Tuesday, June 21, 2011

Author Clare O’Donohue: Easiest And Hardest Book To Write

Please join me in welcoming author Clare O’Donohueclare-o-donohue as the special guest blogger here at Thoughts in Progress as she makes a stop on her virtual book tour.

Clare’s latest release is MISSING PERSONS. Here’s a brief synopsis: In the edgy and entertaining Missing Persons, Chicago crime TV producer Kate Conway finds herself pegged as the main suspect when her unfaithful ex-husband Frank is found dead.  Things can’t get worse, except Frank’s grieving mistress has a vested interest in becoming Kate’s new best friend.  Welcoming distraction, Kate delves into work on the new program Missing Persons, and the cold case of a missing young woman, Theresa Moretti.  Theresa is not as innocent as she seems—Kate suspects foul play and believes she can reveal the killer.  And as she gets closer, strange occurrences indicate someone might be trying to make Kate herself disappear.  

Thanks to Clare, Mary, and the good folks at Plume Books, I have 3 copies of MISSING PERSONS to giveaway. Please see the end of the post for the giveaway guidelines.

Clare’s here today to talk about the ‘easiest and hardest’ book to write.

MISSING PERSONS, my fourth novel, was the easiest and hardest book I’ve written. Easiest because everything about it was fully formed in my head – my main character, her camera crew, her job as a TV producer of true crime, the mystery, her relationships with her in-laws, her (about to be ex/ late) husband, and her husband’s girlfriend, Vera. I knew them all as if they were old friends even before I wrote the first word.

But it was the hardest book I’ve written because 21my main character, Kate Conway, couldn’t wait to come out. My brain would hurt as various ideas pushed into my head and demanded to be heard. After hours of trying to sleep, I’d get up at three in the morning, turn on my computer and write a scene that wouldn’t let me rest until it was on paper. It spilled out of me. The first draft took less than ten weeks, and about ninety percent of that first draft is in the finished product. This was a book that knew what it wanted to be, and I was merely typing.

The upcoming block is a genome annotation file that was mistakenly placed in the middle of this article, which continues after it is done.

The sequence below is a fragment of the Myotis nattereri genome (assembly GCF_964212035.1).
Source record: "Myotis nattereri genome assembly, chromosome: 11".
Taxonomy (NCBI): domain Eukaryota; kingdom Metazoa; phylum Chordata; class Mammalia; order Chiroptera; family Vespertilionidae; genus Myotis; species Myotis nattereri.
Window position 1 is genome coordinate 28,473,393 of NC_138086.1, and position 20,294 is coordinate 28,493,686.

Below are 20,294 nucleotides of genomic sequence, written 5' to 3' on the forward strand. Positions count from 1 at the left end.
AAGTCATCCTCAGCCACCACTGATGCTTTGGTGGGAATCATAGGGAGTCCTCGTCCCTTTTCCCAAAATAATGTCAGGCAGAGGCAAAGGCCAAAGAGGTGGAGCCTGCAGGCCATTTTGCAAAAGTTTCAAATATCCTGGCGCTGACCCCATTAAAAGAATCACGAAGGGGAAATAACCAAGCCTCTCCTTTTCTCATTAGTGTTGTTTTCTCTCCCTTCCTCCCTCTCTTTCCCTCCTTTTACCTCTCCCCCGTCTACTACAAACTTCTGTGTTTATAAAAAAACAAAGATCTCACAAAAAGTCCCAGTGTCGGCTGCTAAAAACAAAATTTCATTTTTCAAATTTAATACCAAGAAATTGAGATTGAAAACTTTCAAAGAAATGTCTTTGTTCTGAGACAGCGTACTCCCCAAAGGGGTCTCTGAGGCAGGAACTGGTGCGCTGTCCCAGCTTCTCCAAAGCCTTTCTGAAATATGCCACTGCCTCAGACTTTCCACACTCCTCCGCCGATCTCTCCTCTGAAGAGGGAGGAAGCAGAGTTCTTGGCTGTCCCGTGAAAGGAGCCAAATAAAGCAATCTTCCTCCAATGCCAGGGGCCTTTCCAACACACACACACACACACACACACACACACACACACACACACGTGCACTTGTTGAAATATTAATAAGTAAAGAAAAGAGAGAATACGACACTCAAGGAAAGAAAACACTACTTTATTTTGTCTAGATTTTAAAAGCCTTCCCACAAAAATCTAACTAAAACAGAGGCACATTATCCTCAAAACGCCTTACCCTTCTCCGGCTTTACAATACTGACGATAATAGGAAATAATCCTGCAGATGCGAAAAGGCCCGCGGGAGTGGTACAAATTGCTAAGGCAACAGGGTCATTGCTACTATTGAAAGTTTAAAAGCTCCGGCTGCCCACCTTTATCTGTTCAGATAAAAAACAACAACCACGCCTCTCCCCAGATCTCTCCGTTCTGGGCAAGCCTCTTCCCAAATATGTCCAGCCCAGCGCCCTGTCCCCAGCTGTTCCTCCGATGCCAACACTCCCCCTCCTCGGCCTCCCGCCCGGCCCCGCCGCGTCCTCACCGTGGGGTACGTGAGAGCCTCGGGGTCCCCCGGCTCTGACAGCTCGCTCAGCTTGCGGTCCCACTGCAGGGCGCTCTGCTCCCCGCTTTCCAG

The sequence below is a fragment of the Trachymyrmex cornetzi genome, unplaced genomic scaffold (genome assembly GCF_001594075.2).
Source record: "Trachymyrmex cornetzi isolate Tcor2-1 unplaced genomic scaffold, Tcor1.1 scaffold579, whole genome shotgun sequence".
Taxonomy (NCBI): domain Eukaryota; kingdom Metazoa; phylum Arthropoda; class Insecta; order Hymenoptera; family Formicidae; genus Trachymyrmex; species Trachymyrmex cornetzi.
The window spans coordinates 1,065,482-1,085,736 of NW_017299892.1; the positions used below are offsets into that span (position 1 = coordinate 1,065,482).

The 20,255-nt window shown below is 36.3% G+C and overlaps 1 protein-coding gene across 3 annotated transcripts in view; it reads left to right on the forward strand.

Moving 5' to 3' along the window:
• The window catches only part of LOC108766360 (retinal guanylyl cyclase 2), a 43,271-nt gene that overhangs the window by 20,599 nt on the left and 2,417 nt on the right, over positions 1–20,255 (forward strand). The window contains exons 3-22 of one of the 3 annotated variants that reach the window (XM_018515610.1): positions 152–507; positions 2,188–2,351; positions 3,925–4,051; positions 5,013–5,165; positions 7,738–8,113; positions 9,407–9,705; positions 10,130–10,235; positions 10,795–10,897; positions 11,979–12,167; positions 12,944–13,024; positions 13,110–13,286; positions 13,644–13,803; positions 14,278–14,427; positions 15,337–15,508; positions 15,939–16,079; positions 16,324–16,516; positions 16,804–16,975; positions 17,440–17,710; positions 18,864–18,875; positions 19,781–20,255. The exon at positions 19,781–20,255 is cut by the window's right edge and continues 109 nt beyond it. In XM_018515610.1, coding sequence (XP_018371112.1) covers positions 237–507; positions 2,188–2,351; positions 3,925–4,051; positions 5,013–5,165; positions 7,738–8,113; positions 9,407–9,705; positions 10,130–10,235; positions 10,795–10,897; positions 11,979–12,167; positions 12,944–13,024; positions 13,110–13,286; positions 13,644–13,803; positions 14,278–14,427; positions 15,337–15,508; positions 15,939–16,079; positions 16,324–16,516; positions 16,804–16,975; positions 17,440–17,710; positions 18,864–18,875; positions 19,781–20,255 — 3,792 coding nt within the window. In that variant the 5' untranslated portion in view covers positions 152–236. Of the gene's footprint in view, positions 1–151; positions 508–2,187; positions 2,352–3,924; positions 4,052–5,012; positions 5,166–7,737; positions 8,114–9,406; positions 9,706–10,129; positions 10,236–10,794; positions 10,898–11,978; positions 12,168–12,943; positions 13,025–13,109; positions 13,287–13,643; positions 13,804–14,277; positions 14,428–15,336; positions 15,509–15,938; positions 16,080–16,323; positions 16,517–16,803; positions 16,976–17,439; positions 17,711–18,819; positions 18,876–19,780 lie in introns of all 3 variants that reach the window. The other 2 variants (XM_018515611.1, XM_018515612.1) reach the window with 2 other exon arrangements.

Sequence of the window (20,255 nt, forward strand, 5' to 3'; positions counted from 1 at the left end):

It was also hard because it was a chance. Not just that I wrote it without a contract from my publisher, but because it was so much different than the series I started only a couple of years ago. My previous books, part of the Someday Quilts series, are more gentle, kinder. They center around a woman working in her grandmother’s quilt shop, falling in love, and solving what I call “step over the body” murders. I call them that because the victims, poor things, don’t really impact the lives of the main characters. They serve their purpose, namely put the story in motion, but life goes one without them pretty easily. It’s the kind of fun mystery that Miss Marple solved, or Jessica Fletcher. 

But Kate doesn’t have that kind of mystery. She’s left by her husband, Frank, for another woman (a nicer woman) and then he dies. Frank’s death makes Kate realize that underneath the anger, betrayal and years of unhappiness, there was still some love left. Only now it’s too late. And when she tries distracting herself with work, she gets in deeper. She produces a TV show about a missing 22-year-old woman from Chicago. A woman loved and missed and remembered by family and friends. 

Whatever happens, no one’s life will go on easily. And for me, writing about grief, even grief covered by humor, wasn’t always fun. There were nights that I sat and cried as I wrote, nights when I was annoyed at Kate and the other characters, nights when I wished I hadn’t killed Frank off, because some part of me loved him too.  

When I finished the book and sent it off to my agent (and then my editor) I worried how Kate’s combination of sarcasm and vulnerability would be received. I wondered if her ambivalence about her late husband would make sense to people. Luckily, I worried for nothing. Kate’s contradictions are finding fans, and her unique approach to life and television seem to be resonating with readers of my Someday series, and people new to my work.